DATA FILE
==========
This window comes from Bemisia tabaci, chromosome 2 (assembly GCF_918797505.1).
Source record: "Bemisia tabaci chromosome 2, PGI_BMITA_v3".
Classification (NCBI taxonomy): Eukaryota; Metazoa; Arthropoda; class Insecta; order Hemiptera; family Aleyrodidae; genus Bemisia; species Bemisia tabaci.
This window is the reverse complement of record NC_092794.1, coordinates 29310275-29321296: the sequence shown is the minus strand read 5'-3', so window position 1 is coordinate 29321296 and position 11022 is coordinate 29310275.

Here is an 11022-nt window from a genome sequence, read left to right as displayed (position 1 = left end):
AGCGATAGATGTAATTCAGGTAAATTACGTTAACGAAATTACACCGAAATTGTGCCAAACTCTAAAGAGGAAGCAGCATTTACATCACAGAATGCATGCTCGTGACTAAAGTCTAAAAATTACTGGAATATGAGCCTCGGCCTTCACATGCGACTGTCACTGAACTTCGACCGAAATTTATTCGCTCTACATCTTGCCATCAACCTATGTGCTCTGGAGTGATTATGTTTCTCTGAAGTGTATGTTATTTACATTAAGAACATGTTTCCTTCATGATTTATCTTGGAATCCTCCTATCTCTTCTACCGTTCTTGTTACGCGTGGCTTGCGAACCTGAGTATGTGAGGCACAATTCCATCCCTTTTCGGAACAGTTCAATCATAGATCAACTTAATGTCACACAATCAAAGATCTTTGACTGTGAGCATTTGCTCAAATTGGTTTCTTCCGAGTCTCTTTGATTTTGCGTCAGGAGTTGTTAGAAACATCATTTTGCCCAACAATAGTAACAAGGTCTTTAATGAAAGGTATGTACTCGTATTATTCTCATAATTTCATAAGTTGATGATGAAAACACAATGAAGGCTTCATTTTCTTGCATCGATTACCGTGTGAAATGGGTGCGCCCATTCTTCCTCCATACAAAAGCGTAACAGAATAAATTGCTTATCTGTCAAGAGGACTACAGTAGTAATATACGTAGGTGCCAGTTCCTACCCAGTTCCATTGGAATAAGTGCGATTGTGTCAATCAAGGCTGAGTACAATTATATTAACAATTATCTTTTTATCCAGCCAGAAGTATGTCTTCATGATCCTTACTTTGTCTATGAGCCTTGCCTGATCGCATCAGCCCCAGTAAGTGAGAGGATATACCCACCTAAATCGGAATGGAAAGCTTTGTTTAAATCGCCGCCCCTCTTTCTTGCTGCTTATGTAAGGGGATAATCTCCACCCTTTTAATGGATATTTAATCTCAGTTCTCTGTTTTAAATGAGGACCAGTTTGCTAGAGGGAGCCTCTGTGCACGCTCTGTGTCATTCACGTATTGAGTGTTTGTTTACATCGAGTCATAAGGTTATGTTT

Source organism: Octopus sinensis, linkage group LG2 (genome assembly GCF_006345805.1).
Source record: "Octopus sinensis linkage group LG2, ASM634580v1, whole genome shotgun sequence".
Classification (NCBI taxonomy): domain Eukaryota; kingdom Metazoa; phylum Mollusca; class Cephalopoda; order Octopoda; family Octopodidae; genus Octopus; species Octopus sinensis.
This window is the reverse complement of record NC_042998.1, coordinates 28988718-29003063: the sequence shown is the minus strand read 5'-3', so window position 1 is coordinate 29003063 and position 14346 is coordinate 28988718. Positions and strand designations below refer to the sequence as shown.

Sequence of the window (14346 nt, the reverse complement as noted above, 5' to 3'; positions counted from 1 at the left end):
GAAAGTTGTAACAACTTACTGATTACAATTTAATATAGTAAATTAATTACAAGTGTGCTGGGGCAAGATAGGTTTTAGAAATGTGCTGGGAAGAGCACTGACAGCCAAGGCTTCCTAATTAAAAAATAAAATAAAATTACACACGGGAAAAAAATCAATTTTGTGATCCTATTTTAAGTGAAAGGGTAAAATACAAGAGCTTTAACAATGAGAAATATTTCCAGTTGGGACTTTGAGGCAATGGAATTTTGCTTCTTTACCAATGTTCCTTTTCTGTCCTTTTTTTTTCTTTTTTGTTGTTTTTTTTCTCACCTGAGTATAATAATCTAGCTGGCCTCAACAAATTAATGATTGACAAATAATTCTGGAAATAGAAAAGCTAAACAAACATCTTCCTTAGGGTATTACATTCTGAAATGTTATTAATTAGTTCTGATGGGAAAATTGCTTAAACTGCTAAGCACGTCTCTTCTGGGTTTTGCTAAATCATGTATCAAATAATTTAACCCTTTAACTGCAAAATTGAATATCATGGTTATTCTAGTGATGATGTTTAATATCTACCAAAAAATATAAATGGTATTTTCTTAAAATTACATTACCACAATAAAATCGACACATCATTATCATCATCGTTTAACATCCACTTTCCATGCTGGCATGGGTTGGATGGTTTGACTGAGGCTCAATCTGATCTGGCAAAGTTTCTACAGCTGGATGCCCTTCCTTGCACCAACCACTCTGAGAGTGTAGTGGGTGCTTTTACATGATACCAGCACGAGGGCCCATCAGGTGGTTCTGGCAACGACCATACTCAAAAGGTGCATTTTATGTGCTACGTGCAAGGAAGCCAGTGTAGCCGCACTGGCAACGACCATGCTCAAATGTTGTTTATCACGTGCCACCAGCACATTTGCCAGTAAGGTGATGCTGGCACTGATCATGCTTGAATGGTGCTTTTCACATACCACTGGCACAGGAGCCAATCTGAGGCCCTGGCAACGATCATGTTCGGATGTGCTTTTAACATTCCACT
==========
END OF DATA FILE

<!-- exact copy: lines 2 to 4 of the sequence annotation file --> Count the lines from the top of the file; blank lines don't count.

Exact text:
Source record: "Bemisia tabaci chromosome 2, PGI_BMITA_v3".
Classification (NCBI taxonomy): Eukaryota; Metazoa; Arthropoda; class Insecta; order Hemiptera; family Aleyrodidae; genus Bemisia; species Bemisia tabaci.
This window is the reverse complement of record NC_092794.1, coordinates 29310275-29321296: the sequence shown is the minus strand read 5'-3', so window position 1 is coordinate 29321296 and position 11022 is coordinate 29310275.